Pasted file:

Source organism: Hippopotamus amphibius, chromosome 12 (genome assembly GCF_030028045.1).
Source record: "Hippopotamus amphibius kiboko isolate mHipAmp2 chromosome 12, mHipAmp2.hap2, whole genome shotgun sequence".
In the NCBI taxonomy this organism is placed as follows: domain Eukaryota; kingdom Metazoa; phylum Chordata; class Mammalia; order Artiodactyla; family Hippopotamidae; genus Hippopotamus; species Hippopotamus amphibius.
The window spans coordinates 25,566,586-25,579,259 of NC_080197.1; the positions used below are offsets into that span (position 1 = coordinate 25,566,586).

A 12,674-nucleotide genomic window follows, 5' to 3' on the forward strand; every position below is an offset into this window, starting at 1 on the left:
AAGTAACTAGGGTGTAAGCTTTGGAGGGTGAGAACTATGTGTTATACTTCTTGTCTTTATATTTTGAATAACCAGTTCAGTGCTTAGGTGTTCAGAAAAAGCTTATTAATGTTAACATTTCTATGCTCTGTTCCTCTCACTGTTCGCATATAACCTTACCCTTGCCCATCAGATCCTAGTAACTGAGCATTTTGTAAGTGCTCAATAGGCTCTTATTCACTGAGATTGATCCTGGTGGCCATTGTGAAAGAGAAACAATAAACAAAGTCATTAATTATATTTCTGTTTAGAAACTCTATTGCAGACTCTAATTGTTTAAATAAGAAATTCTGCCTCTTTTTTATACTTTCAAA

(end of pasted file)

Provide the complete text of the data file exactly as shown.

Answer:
Source organism: Hippopotamus amphibius, chromosome 12 (genome assembly GCF_030028045.1).
Source record: "Hippopotamus amphibius kiboko isolate mHipAmp2 chromosome 12, mHipAmp2.hap2, whole genome shotgun sequence".
In the NCBI taxonomy this organism is placed as follows: domain Eukaryota; kingdom Metazoa; phylum Chordata; class Mammalia; order Artiodactyla; family Hippopotamidae; genus Hippopotamus; species Hippopotamus amphibius.
The window spans coordinates 25,566,586-25,579,259 of NC_080197.1; the positions used below are offsets into that span (position 1 = coordinate 25,566,586).

A 12,674-nucleotide genomic window follows, 5' to 3' on the forward strand; every position below is an offset into this window, starting at 1 on the left:
AAGTAACTAGGGTGTAAGCTTTGGAGGGTGAGAACTATGTGTTATACTTCTTGTCTTTATATTTTGAATAACCAGTTCAGTGCTTAGGTGTTCAGAAAAAGCTTATTAATGTTAACATTTCTATGCTCTGTTCCTCTCACTGTTCGCATATAACCTTACCCTTGCCCATCAGATCCTAGTAACTGAGCATTTTGTAAGTGCTCAATAGGCTCTTATTCACTGAGATTGATCCTGGTGGCCATTGTGAAAGAGAAACAATAAACAAAGTCATTAATTATATTTCTGTTTAGAAACTCTATTGCAGACTCTAATTGTTTAAATAAGAAATTCTGCCTCTTTTTTATACTTTCAAA